She Bought Another Island. People Are Wondering.
She Bought Another Island. People Are Wondering.
By FRAN SILVERMAN
Published: June 10, 2007
THEY have been around since the Ice Age and have been inhabited by some famous people, like Tom Thumb and President William Howard Taft. Legend has it that Captain Kidd may have buried pirate treasure on one of them, and in the early 1900s visitors flocked to resorts on their shores. Most recently, the archipelago islands off the shores of Branford known as the Thimble Islands have been the talk of the town because one woman has been buying them up.
Christine Svenningsen, who lives in Westchester, owns more than a third of the two dozen inhabitable Thimbles — the first time in recent memory that so many of the islands have been owned by one person. Her most recent purchase was this spring, when she bought East Crib Island for $3.15 million. In October, she purchased Belden Island for $2.7 million. In total, she has spent more than $30 million for nine islands, including the most expensive, Rogers Island and its Tudor-style mansion, for which she paid $22.3 million in 2003.
Mrs. Svenningsen, the widow of John A. Svenningsen, a party-goods magnate from Westchester who died in 1997, declined to comment about the purchases, citing privacy concerns, according to her spokesman. Many residents and preservation officials say she lovingly restores the homes — some of which date to the 1800s — on the islands, paying careful attention to their historic integrity. Her signature is flagpoles spelling out her islands’ names in color-coded flags.
But “creekers,” as many shoreline residents in the Stony Creek section of Branford call themselves, say they wonder what she will do with her nine islands, whether she will rent, resell or keep them for family members. They say the buying has changed the culture of the islands — many of which have remained in families for generations — and driven up already skyrocketing real estate prices and taxes.
Taxes for the Thimbles and waterfront homes rose sharply after townwide revaluations in 2002 — the first reassessment in 12 years — and in 2004. Mrs. Svenningsen is appealing the revaluations on up to five of her islands, said her lawyer, J. Michael Sulzbach. Cut in Two East, for example, was assessed at $324,000 in 2002 and taxes were $7,761 in 2003, when she bought it for $3.4 million. After the second revaluation, the island was assessed at $2.38 million and taxes rose to $51,982 in 2005.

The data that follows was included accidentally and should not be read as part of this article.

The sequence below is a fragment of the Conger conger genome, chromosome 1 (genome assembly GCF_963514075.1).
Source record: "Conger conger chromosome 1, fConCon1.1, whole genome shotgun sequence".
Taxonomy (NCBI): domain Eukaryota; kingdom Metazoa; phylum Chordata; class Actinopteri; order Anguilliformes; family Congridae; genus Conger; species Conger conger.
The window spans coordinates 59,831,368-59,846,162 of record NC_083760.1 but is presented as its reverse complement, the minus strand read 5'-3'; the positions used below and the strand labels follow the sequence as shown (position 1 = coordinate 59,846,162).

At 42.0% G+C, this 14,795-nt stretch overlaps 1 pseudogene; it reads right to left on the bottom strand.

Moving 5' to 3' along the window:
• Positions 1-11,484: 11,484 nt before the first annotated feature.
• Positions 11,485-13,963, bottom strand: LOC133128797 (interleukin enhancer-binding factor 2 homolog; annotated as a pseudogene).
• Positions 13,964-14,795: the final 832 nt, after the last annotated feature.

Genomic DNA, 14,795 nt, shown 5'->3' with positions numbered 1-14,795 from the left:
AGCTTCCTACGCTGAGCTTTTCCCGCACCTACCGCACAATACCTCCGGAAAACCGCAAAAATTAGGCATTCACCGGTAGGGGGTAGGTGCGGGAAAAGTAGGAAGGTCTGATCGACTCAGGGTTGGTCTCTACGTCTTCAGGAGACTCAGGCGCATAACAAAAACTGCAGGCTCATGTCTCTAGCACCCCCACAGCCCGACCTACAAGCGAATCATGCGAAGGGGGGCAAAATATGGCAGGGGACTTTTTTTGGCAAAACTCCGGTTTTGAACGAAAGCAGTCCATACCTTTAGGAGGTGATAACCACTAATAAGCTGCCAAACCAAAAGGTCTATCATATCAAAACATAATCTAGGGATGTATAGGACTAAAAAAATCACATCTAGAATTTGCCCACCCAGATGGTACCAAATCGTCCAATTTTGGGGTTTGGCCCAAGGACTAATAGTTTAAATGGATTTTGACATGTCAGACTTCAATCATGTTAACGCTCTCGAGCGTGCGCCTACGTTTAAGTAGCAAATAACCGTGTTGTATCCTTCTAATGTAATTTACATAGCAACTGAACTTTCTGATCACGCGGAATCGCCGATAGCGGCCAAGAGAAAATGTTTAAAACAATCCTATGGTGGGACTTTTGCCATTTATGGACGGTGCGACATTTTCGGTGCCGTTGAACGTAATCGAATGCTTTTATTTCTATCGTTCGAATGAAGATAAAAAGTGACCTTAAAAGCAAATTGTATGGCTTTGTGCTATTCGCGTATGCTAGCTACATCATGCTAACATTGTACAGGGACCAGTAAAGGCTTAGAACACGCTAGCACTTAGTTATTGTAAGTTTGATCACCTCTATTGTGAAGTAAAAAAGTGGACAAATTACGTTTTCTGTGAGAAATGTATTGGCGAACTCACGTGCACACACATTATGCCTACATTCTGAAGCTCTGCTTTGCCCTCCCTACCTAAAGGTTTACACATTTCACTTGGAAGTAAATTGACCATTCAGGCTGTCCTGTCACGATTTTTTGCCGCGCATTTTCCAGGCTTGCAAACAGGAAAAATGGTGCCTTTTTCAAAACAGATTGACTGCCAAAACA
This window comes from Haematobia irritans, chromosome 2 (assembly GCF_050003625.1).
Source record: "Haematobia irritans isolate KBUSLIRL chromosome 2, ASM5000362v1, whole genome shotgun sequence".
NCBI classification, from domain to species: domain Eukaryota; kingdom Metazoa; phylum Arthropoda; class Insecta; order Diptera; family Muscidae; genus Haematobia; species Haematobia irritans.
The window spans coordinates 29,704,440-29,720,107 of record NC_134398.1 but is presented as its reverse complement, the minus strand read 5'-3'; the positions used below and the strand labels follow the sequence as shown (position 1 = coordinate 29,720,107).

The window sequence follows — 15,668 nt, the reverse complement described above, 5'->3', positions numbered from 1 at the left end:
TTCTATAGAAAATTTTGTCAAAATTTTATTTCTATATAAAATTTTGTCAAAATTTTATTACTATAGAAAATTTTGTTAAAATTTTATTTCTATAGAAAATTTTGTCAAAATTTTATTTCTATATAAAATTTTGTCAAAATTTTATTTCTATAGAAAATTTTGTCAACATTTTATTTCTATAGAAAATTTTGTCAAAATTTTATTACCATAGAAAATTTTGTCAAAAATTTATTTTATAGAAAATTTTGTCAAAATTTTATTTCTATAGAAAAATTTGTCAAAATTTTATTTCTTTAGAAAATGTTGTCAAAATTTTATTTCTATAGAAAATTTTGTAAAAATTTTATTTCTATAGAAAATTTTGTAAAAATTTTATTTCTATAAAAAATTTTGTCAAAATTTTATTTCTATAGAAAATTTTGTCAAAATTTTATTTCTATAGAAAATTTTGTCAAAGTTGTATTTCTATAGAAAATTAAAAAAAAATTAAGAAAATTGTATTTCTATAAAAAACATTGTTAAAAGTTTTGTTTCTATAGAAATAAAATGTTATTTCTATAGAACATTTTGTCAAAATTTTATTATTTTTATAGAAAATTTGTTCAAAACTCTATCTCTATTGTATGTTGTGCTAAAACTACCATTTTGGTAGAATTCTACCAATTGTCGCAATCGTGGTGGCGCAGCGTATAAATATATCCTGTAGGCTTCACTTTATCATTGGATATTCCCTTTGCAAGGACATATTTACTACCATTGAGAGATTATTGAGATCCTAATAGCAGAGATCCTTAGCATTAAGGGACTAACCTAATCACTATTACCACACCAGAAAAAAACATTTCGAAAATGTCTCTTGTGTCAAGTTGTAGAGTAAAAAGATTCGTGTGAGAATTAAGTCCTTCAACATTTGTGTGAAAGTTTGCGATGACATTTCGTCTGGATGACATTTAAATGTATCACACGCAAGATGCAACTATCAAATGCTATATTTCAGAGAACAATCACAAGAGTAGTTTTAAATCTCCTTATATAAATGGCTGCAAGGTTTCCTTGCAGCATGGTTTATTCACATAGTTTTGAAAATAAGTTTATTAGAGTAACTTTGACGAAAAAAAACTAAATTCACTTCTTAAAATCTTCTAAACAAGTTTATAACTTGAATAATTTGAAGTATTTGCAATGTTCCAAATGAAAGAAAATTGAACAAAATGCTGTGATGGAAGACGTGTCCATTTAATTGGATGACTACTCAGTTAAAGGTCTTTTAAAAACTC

But some residents said that Mrs. Svenningsen’s $22 million purchase of Rogers Island contributed to the tax increases.
Mr. Sulzbach said that while he understood the concern over taxes, Mrs. Svenningsen’s purchase of Rogers does not reflect what most buyers would have paid, and so is not an indication of the real value of the property. He said she made a high offer to discourage other potential bidders.
“The standard isn’t what she paid for it,” Mr. Sulzbach said. “For tax assessments, the standard is what a willing buyer would pay a willing seller, and that is different from what it sold for. Maybe somebody got a great deal, or someone paid too much. That happens all the time.”
Mr. Sulzbach said Mrs. Svenningsen had an “altruistic” interest in the islands.
“She is particularly keen on preserving those islands and the character of Stony Creek,” he said. “She had very special reasons for wanting them, and they only come up for sale once in a while.”
Chris Goetsch, 33, grew up in Stony Creek and likes to vacation with his wife and children on the cottage on High Island that his grandfather bought in the 1960s. He said Mrs. Svenningsen’s purchases of the islands had been unnerving for many residents.
“Where is she going with this?” asked Mr. Goetsch, who now lives in Guilford and owns a construction firm. “Does she want to buy every island? What is she going to do next?”
Mr. Goetsch said the money that Mrs. Svenningsen paid for the islands had overwhelmed residents and changed the “humble” nature of the area.
“A lot of houses are owned by people who aren’t really rich, and the homes have been handed down from generation to generation,” he said. “People do what they can to keep it in the family. Her purchase prices were ridiculous. Home prices on the islands are out of reach for those of us who grew up here.”
Chloe Samuels lives in Stony Creek, just a short walk to the dock where boats ferry passengers to and from the Thimbles. She said she was worried that the area was losing its local color. “What concerns me is that it’s going to become gentrified,” she said.
Mrs. Samuels said the rise in real estate values was both good and bad. A friend, she said, had sold to Mrs. Svenningsen because her offer was too good to refuse. “You want your house prices to go up if you want to sell, but if you don’t want to sell, there is no benefit to it,” she said.
The people who sold islands to Mrs. Svenningsen did not return telephone calls.
Still, residents in the area say they have been impressed with the work Mrs. Svenningsen has done on the islands.
Theodore F. Ells, a lawyer and member of the Connecticut Trust for Historic Preservation, said he had wanted the trust to take action to prevent Mrs. Svenningsen from knocking down a historic 1860 home on Wheeler Island, which she bought in 1998, but the commission refused. Nonetheless, he said he ended up being pleased with her work.
“She went ahead and tore it down and built a house exactly the same,” said Mr. Ells, whose home in Stony Creek overlooks the island. “It puts me at ease.”